There’s a lot of terms for people who do various kinds of magic in verses 10-11. In the NRSV, we have people diviners, soothsayers, augurs, sorcerers,spell-casters, people who consult ghosts or spirits, and necromancers. “Divination” is fortunetelling by various means, including astrology and palm-riding. Soothsayers are more like oracles, with spontaneous utterances. Augurs are diviners who use animal entrails – specifically, they’re a Roman institution. Sorcerers and spell-casters in modern English are the same thing, but “sorcerer” is related to “sortilege,” divination by casting lots, so maybe that’s what’s intended here. Meanwhile I’m not sure how consulting ghosts and dead people are different.

The original Hebrew for some of these terms include kasam, nachash, me-onan, chover chaver, ov, and yedoni. One Jewish translation I found rendered these verses as “who practices stick divination, who divines auspicious times, who divines by omens, who practices witchcraft, who uses incantations, who consults mediums and oracles, or who attempts to communicate with the dead.” Another had “a soothsayer, a diviner of [auspicious] times, one who interprets omens, or a sorcerer, or a charmer, a pithom sorcerer, a yido’a sorcerer, or a necromancer,” doing the thing I sometimes see Jewish translations do, i.e. leaving words in Hebrew when they’re not certain of a good English equivalent.

The Japanese, meanwhile, has its own set of terms: uranaishi, bokusha, ekisha, jujutsushi, jumon o tonaeru mono, kuchiyose, reibai, shisha ni ukagai o tateru mono. The first two terms are more or less synonyms. By digging into the Japanese wikipedia page for uranai, I came across a distinctive meaning for boku in bokusha. The article has virtually no citations, so I’m not sure where this idea comes from, but boku seems to refer to occasional prophecy (i.e. what do I do right now?), while the character in uranai is more for your whole life, like a horoscope. An ekisha is someone who divines consulting the Ekikyou, better known by its Chinese name, the I Ching. Jujutsushi (“magic master”) is a magician who casts spells, which can be positive. Jumon o tonaeru mono (“one who chants curses”) is fairly obviously negative. A kuchiyose (“give one’s mouth”) is someone who is possessed and channels a spirit or a ghost, and a reibai (“spirit mediator”) is basically the same, a spirit medium. And shisha ni ukagai o tateru mono means “one who consults the dead” is self-explanatory.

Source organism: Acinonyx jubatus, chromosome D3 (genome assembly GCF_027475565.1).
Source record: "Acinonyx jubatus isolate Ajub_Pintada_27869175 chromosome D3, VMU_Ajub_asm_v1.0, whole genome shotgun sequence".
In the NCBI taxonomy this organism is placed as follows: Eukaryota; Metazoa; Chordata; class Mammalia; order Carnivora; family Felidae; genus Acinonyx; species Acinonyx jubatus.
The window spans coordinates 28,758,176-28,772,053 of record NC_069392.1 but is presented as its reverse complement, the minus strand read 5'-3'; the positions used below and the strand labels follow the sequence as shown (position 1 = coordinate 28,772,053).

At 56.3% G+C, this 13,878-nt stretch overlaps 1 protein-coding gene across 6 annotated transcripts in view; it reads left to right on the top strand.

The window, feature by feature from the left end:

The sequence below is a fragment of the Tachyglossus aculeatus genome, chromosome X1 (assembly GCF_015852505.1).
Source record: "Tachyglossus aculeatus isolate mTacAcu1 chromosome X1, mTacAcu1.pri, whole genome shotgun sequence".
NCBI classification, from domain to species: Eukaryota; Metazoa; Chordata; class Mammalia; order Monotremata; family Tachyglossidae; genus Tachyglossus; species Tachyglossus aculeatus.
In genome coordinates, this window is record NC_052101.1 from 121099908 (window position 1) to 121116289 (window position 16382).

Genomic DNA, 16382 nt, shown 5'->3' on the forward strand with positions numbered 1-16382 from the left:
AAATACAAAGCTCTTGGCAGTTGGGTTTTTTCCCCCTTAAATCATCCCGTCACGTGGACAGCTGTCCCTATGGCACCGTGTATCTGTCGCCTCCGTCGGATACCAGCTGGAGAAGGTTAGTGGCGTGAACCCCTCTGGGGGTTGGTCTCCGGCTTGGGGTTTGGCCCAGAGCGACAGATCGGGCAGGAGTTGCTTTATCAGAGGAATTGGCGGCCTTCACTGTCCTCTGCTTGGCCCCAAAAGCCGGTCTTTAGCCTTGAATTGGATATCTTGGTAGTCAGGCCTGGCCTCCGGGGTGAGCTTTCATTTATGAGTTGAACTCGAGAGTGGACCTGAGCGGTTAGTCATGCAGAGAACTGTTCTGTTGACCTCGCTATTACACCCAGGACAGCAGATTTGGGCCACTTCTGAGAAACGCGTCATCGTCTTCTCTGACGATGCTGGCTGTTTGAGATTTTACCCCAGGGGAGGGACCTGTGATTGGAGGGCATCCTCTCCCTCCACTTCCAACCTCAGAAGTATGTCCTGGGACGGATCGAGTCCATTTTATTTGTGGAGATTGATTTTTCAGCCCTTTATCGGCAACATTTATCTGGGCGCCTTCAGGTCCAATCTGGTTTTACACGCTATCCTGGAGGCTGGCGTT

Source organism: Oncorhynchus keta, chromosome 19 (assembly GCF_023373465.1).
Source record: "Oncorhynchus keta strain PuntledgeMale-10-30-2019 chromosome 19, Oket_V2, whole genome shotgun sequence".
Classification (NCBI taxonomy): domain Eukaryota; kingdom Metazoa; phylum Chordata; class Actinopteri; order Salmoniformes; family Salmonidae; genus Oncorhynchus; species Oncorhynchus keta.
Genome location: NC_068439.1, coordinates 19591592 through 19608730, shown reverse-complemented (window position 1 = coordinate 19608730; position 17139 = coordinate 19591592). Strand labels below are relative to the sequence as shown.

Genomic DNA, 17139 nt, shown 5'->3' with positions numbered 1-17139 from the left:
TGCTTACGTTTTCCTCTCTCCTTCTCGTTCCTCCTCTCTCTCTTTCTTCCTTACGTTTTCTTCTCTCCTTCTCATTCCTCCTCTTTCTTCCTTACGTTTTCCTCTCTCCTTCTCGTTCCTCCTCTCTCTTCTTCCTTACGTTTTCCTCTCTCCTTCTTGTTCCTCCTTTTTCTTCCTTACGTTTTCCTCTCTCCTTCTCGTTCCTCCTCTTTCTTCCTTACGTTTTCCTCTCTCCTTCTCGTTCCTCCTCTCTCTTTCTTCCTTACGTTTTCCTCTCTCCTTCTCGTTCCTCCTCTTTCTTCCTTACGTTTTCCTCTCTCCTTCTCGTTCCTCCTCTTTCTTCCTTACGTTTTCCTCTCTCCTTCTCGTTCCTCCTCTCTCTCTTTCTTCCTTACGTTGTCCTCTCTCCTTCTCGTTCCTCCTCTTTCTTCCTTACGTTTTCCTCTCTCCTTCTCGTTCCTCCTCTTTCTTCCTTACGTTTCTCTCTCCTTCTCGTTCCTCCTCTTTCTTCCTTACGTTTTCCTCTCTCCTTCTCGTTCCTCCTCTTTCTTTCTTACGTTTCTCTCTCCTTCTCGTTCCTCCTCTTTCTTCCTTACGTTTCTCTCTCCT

So in general, you’re not supposed to turn to any of the following for guidance: people who try to predict the future using divination, people who try to tell you the right thing to do by divination, anyone who casts spells or curses, and anyone who consults dead people or other gods. All of these are considered “abhorrent practices” (NCT: “customs that should be hateful to you”) done by their predecessors, as bad as sacrificing their children (v 10). That might seem a bit extreme – aren’t fortunetellers just harmless cranks? – but then again, people have made a lot of bad decisions off bad astrology throughout history. The important thing to the author of Deuteronomy is that they’re foreign, things that their neighbors do that they must not do because they are not what God intends.

Who, then, are they supposed to turn to for guidance once Moses is gone? Obviously the priests and the law itself are options. But this chapter goes into some detail (v 15-22) about the arrival of prophets like Moses. Apparently the number in Hebrew is unclear, since my footnotes keep giving the plural as an option. Nonetheless, in verse 19 it uses “he” rather than “they.” Is Deuteronomy talking about all the various prophets of the Bible? Or is it referring to one, specific prophet who will ultimately replace Moses? In spite of saying that God “will raise up for you a prophet like me [Moses],” the end of Deuteronomy says that “never since has there arisen a prophet in Israel like Moses” (34:10). Was the author thinking of the various prophets that appear later (Isaiah, Jeremiah, Amos, etc. etc.) or was he thinking of a future renewer who would restore Israel, perhaps after the return from Exile?

I am willing to wager that there have been Christian writers who have seen this as a prophecy of Jesus, maybe even within the New Testament. Just more stuff to bear in mind as keep reading. I have a rather long list of that by now.

The Japanese: ryouhoo “both cheaks,” i “stomach” (v 3), utsuru “to move” (v 6), bokusha “fortuneteller, soothsayer, diviner,” ekisha “fortuneteller, augur” (v 10), kuchiyose “spiritualist, medium,” reibai “spirit medium, psychic” (v 11), tsuikyuu suru “to investigate, to question” (v 19).